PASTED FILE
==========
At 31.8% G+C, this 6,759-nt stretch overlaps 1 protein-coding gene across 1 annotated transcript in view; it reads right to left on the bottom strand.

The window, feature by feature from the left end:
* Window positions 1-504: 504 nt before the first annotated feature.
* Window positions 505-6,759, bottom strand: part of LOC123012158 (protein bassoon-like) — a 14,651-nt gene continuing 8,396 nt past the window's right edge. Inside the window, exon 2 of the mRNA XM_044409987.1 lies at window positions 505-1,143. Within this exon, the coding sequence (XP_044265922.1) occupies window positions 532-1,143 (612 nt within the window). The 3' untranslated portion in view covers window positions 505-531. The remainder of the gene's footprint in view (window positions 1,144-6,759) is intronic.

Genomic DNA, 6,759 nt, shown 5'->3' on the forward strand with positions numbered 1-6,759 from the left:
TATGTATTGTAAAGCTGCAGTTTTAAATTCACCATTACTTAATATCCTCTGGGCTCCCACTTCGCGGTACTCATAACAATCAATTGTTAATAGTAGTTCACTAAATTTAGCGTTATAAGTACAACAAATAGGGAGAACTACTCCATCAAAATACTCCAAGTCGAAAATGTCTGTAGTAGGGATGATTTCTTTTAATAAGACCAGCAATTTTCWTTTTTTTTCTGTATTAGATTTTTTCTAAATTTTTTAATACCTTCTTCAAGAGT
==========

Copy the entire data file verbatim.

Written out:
At 31.8% G+C, this 6,759-nt stretch overlaps 1 protein-coding gene across 1 annotated transcript in view; it reads right to left on the bottom strand.

The window, feature by feature from the left end:
* Window positions 1-504: 504 nt before the first annotated feature.
* Window positions 505-6,759, bottom strand: part of LOC123012158 (protein bassoon-like) — a 14,651-nt gene continuing 8,396 nt past the window's right edge. Inside the window, exon 2 of the mRNA XM_044409987.1 lies at window positions 505-1,143. Within this exon, the coding sequence (XP_044265922.1) occupies window positions 532-1,143 (612 nt within the window). The 3' untranslated portion in view covers window positions 505-531. The remainder of the gene's footprint in view (window positions 1,144-6,759) is intronic.

Genomic DNA, 6,759 nt, shown 5'->3' on the forward strand with positions numbered 1-6,759 from the left:
TATGTATTGTAAAGCTGCAGTTTTAAATTCACCATTACTTAATATCCTCTGGGCTCCCACTTCGCGGTACTCATAACAATCAATTGTTAATAGTAGTTCACTAAATTTAGCGTTATAAGTACAACAAATAGGGAGAACTACTCCATCAAAATACTCCAAGTCGAAAATGTCTGTAGTAGGGATGATTTCTTTTAATAAGACCAGCAATTTTCWTTTTTTTTCTGTATTAGATTTTTTCTAAATTTTTTAATACCTTCTTCAAGAGT